War, international dynamics and chaos theory

Dutch military analyst Ingo Piepers is doing some extremely interesting research on the dynamics of international systems and… war. If his theories are correct, then another world conflagration at some point in the future may well be more or less inevitable. I am going to let Piepers explain and point our readers to two of his papers.

The first one is entitled The International System: “At the Edge of Chaos”:

It seems that chaotic war dynamics contribute to the ‘smooth’ development of an anarchic international system: non-chaotic dynamics result in more intense Great Power wars and in a delay of an (unavoidable) fundamental reorganization of the international system. The assumption that complex systems function more optimally at the edge of chaos, seems valid for the international system as well.
This speculative research provides additional support for the assumption that self-organized criticality, punctuated equilibrium dynamics, chaotic war dynamics and development of the international system towards a more stable condition, are closely related (Piepers, 2006, 1).

His second paper is entitled Dynamics and Development of the International System: a Complexity Science Perspective (emphasis mine):

In this article I discuss the outcome of an exploratory research project based on complexity science concepts and theories; this research is focused on the Great Power war dynamics in the time period 1495 – 1945. According to this research, the international system has self-organized critical (SOC) characteristics. A critical point is the attractor of the international system. The war dynamics of Great Powers can be illustrated by a power law. As a result of a driving force, the international system is constantly being pushed toward this critical point. The security dilemma is a booster of this driving force. Tension and frustration build up in the international system as a result of various system thresholds, and are periodically discharged through wars. The SOC characteristics of the international system result in a punctuated equilibrium dynamic. The punctuations produce new international systems, each with its specific characteristics. A quantifiable development of the international system toward a condition of increased stability and reduced resilience can be observed. In addition to SOC characteristics, the international system exhibits characteristics of a chaotic system. Chaos, order and development are closely linked. The SOC dynamics generate a process of social expansion. It is possible to explain the social integration of Europe from this perspective.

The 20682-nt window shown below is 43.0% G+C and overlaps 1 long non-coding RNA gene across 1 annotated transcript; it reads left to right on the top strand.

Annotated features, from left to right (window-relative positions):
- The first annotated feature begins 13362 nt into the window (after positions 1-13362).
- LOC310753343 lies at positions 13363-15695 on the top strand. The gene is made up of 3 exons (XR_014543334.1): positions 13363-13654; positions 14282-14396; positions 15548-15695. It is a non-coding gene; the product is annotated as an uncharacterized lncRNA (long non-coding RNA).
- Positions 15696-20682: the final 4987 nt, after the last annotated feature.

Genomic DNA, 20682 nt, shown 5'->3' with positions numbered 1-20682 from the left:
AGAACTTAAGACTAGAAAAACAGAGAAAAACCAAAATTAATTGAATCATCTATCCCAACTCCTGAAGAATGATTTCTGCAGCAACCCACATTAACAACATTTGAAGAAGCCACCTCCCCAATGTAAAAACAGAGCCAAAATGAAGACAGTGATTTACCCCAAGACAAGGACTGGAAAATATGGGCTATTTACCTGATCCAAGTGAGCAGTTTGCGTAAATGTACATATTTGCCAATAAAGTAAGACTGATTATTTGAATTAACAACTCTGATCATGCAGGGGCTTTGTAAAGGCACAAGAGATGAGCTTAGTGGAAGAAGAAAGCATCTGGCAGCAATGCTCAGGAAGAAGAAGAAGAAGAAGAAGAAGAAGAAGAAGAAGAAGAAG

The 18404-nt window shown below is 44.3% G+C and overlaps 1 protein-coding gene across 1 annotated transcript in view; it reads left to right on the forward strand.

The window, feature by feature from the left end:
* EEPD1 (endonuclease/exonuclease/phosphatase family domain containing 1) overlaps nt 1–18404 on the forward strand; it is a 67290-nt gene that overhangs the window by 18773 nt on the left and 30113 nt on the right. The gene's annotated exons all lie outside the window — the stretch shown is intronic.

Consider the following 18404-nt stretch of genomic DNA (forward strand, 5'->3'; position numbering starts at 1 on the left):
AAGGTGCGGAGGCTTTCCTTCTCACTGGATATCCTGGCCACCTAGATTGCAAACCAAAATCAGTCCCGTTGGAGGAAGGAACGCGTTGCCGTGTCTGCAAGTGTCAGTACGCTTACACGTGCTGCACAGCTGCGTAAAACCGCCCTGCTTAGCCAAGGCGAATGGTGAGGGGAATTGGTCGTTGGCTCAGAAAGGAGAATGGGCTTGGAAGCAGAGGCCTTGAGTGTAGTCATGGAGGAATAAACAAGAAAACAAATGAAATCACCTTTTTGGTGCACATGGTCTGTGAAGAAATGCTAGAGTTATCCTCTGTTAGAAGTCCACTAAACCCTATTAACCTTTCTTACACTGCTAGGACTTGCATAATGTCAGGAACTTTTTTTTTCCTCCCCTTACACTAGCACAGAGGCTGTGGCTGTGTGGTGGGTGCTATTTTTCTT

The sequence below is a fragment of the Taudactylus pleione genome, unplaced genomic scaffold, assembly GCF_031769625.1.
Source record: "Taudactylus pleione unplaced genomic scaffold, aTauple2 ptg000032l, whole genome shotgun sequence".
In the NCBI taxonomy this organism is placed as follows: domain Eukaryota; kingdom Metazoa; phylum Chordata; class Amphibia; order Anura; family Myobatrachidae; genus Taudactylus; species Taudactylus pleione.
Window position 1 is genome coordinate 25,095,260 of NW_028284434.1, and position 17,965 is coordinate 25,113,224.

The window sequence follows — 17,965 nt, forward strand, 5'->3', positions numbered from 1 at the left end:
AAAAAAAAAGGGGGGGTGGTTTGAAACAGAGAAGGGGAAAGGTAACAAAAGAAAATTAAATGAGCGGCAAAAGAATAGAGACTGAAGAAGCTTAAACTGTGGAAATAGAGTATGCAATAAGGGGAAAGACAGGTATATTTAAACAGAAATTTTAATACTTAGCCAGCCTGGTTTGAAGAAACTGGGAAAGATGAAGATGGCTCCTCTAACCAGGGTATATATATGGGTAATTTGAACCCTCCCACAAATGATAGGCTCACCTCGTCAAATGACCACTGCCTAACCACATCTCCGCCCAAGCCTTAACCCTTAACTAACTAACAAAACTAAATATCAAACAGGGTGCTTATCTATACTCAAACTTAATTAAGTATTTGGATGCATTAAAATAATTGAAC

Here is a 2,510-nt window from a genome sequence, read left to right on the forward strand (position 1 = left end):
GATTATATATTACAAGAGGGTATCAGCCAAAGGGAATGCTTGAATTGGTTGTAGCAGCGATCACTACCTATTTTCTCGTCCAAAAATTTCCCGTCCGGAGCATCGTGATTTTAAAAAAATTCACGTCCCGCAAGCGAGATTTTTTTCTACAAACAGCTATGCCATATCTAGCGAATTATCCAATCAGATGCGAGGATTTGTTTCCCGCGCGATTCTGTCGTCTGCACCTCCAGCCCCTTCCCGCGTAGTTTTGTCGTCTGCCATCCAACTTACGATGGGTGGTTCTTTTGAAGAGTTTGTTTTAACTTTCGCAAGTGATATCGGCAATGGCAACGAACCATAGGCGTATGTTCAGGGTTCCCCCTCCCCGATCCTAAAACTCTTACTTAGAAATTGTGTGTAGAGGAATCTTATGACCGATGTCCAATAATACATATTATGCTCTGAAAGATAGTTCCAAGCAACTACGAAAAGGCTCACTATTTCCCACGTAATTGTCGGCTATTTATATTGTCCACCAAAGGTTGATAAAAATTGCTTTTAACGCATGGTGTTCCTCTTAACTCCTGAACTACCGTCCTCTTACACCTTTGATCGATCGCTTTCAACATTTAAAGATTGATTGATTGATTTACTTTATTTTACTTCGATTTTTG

And, finally, here is a list with the above mentioned papers by Ingo Pieper as well as a few others. Enjoy the reading. (via Sargasso)